October 26, 2018
There is good news for fans of the Poor Piggy’s BBQ food truck. The town of Carolina Beach, North Carolina has reversed its anticompetitive policy banning food trucks (that aren’t owned by existing restaurants) and will now allow freedom of tacos and gyros to reign.
October 24, 2018
Forty years ago today on October 24, 1978, President Jimmy Carter signed the Airline Deregulation Act into law. This bipartisan legislation led to the elimination of price controls and route-setting by the now-abolished Civil Aeronautics Board. Since then, U.S. airline passenger volumes have increased by 210 percent—from about 250 million in 1978 to 850 million in 2017—while average inflation-adjusted airfares have fallen by more than 40 percent.
October 18, 2018
The Competitive Enterprise Institute has been making a convincing case for a swift and condition-free approval from regulators of the proposed Sprint and T-Mobile merger since the beginning. It’s always nice, however, when someone from the Massachusetts Institute of Technology agrees with you. A recent study from MIT research associate Dr. William Lehr makes some of the points we’ve been advocating here on the blog and out in the ...
October 5, 2018
Yesterday the good folks at the Information Technology and Innovation Foundation (ITIF) held an important and timely event on the future of antitrust policy. The splotlight was on a new study by ITIF Senior Fellow Joe Kennedy titled “Why the Consumer Welfare Standard Should Remain the Bedrock of Antitrust Policy.”
September 20, 2018
In a joint letter released this week, thirty free market groups urged House Ways and Means Chairman Kevin Brady (R-TX) to oppose “any effort to expand the current electric vehicle tax credit in any way.” The federal government currently provides a tax credit of up to $7,500 for the purchase of a plug-in electric vehicle. The credit begins to phase out for a manufacturer’s EVs when 200,000 of those vehicles have been sold in U.S. markets.
August 28, 2018
The Federal Trade Commission (born in 1914, fathered by Woodrow Wilson) is hosting a series of hearings and discussions on “Competition and Consumer Protection in the 21st Century,” particularly as these are affected by emerging business models in the modern high-tech economy. We at the Competitive Enterprise Institute provided a brief filing and there will be more opportunities for the public to weigh in.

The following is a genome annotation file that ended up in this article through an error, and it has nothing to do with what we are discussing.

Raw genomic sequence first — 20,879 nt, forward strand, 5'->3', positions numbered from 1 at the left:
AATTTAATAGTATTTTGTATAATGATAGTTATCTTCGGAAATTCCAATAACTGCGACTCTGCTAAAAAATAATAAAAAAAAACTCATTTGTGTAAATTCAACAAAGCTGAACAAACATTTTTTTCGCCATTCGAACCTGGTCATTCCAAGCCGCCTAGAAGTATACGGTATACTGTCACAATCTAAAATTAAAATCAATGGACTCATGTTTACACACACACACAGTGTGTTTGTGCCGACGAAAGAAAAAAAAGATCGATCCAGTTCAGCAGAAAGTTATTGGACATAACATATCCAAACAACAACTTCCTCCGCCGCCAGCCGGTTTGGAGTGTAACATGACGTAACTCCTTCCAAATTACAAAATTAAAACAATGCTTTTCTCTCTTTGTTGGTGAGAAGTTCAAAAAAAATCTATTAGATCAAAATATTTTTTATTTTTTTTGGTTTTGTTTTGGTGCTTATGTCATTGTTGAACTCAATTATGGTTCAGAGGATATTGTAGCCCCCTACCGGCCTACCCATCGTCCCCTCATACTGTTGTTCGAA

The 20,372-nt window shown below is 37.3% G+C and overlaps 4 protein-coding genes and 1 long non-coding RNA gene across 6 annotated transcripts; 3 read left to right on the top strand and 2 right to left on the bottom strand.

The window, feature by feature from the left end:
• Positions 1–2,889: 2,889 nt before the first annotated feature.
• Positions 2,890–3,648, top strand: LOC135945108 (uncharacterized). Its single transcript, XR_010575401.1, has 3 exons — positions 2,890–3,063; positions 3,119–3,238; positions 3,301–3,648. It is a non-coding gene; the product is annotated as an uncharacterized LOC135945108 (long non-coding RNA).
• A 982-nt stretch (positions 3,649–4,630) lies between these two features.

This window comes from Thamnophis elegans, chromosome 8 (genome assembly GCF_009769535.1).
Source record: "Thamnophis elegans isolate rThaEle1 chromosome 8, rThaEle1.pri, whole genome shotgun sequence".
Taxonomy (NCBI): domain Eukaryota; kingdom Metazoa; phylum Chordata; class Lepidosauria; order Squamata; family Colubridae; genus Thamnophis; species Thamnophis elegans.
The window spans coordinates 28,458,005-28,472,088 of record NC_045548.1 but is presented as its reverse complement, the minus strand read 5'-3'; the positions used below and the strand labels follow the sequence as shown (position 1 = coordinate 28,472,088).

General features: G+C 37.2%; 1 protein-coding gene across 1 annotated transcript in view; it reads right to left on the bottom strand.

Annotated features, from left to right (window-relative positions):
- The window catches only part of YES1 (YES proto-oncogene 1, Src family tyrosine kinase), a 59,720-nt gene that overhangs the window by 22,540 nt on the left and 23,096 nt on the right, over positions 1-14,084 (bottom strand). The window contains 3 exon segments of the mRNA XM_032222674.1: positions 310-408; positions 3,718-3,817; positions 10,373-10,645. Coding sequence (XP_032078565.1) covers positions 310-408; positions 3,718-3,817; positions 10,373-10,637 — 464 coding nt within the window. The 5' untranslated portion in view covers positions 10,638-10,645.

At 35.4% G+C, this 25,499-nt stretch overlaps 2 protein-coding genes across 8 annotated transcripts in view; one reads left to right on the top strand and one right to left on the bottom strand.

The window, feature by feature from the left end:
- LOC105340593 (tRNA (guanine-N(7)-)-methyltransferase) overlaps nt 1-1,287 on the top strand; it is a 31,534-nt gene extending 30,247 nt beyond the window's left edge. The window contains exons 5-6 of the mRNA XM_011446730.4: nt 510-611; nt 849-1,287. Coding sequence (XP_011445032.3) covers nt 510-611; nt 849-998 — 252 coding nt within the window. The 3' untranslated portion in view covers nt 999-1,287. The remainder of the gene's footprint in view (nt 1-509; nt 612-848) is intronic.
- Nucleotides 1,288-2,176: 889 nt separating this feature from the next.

August 9, 2018
Yesterday, the New York City Council voted to impose a one-year cap on the number of ride-hailing vehicles able to operate in the city. The bills also allowed the city to impose a minimum level of compensation for ride-hailing drivers.
August 7, 2018
Social media outlets have been filled with commentary this week about the decisions by Apple, Facebook, YouTube, and Spotify to remove content created by talk show host and conspiracy theorist Alex Jones. This is a useful opportunity to clarify what actually counts as “censorship” and what responsibilities that media platforms have to the public.
August 1, 2018
Today, the Competitive Enterprise Institute launches its new video about the platform economy. Platforms are an ancient way of doing business—think of matchmakers, city fairs, and town markets—that bring together two or more parties to make economic transactions. Today, digital platforms allow a far wider reach, bringing together people in a way that was unthinkable just a generation ago.
July 18, 2018
Dominance and popularity are not the same as a coercive monopoly. The European Commission is behaving in protectionist fashion, not in a manner benefitting consumers, and the fines are inappropriate, unwarranted, and plain wrong. Google is no monopoly, as the existence of Apple’s iPhone and other options attest. There is always some new disruptive technology on the horizon (remember the MySpace monopoly? The AOL one?).